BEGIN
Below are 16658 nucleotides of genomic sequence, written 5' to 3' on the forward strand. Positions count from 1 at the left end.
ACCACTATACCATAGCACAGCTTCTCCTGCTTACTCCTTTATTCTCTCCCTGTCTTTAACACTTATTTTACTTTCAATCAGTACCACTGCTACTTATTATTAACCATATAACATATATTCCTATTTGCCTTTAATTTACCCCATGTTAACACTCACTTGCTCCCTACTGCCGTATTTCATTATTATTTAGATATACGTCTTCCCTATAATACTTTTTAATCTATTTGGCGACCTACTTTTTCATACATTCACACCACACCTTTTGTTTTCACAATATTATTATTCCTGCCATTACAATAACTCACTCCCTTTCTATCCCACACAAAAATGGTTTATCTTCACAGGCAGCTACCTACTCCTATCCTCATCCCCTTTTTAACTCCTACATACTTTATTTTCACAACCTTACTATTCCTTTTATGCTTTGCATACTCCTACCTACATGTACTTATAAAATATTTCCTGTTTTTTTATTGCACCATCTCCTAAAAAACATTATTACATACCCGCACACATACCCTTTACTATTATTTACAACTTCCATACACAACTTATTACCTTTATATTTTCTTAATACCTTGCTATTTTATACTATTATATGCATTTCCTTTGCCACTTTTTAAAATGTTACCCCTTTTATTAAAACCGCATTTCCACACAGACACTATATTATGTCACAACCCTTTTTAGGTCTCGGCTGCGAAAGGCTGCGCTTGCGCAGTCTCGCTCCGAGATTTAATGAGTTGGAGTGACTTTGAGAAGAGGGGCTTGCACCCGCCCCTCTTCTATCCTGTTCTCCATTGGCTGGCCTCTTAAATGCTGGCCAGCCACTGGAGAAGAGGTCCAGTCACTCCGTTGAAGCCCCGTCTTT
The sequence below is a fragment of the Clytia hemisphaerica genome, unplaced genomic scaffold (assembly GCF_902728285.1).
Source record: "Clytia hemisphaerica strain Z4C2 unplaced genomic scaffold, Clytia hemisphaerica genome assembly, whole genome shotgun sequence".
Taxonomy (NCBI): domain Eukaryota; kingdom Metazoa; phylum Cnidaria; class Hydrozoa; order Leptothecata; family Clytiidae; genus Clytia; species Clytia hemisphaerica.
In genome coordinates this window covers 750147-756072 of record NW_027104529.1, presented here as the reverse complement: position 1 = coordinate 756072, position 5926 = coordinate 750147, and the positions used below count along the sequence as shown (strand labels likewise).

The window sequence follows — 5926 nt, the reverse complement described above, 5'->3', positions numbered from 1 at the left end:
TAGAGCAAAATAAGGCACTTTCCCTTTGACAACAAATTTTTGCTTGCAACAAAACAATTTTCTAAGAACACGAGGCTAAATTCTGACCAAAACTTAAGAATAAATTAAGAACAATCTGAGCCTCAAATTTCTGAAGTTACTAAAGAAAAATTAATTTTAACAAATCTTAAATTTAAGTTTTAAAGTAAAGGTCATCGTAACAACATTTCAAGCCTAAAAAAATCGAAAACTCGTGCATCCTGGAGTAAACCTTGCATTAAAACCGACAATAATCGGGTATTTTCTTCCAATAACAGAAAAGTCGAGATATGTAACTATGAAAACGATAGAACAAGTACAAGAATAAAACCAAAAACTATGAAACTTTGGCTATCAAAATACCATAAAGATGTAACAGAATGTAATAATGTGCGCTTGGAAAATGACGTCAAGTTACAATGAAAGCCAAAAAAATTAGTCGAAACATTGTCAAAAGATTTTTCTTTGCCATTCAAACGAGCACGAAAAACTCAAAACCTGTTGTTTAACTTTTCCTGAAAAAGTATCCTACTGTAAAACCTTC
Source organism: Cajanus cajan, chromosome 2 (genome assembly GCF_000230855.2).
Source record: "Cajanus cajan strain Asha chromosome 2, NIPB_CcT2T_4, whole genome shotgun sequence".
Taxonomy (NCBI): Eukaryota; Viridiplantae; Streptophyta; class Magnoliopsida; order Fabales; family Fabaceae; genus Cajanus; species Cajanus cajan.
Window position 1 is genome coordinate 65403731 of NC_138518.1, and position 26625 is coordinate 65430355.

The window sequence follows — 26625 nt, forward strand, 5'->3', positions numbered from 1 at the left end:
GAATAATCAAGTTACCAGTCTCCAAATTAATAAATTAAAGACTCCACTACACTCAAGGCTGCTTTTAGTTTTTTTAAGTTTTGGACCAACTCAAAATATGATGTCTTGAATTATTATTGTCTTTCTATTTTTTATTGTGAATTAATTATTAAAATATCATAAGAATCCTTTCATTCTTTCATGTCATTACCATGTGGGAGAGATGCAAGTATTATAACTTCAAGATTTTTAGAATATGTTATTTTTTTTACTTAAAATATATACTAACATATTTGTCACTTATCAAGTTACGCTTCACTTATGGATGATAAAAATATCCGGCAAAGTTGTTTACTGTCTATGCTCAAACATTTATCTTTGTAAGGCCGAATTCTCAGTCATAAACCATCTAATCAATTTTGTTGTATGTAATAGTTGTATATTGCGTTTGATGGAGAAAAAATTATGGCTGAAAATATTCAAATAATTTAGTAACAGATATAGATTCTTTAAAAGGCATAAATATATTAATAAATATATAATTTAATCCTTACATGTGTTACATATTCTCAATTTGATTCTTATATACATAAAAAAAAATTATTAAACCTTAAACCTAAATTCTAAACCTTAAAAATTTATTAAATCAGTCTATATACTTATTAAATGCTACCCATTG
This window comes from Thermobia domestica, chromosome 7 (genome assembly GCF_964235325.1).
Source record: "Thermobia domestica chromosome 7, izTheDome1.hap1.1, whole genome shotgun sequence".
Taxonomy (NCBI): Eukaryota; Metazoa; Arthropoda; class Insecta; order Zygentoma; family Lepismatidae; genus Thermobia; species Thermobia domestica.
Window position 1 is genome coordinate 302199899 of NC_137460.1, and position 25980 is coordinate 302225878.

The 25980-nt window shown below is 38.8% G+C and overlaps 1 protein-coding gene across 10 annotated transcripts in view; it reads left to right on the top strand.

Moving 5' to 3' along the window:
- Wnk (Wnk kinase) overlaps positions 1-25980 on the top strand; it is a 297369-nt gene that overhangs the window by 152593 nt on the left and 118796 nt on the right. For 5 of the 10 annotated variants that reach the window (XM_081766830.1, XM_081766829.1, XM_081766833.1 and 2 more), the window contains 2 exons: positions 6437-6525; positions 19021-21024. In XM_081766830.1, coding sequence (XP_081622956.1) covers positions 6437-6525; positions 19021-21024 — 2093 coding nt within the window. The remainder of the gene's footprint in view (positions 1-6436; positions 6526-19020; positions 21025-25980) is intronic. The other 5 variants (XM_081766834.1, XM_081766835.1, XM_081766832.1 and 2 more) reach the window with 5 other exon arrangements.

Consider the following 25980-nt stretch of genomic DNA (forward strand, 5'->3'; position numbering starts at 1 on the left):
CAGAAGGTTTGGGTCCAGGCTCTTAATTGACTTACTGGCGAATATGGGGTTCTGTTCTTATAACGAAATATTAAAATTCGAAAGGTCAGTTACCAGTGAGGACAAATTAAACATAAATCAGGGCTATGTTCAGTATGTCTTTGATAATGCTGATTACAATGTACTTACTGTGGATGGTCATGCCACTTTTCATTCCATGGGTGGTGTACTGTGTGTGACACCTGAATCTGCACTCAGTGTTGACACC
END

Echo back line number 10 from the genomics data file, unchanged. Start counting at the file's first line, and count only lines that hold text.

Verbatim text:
Source record: "Cajanus cajan strain Asha chromosome 2, NIPB_CcT2T_4, whole genome shotgun sequence".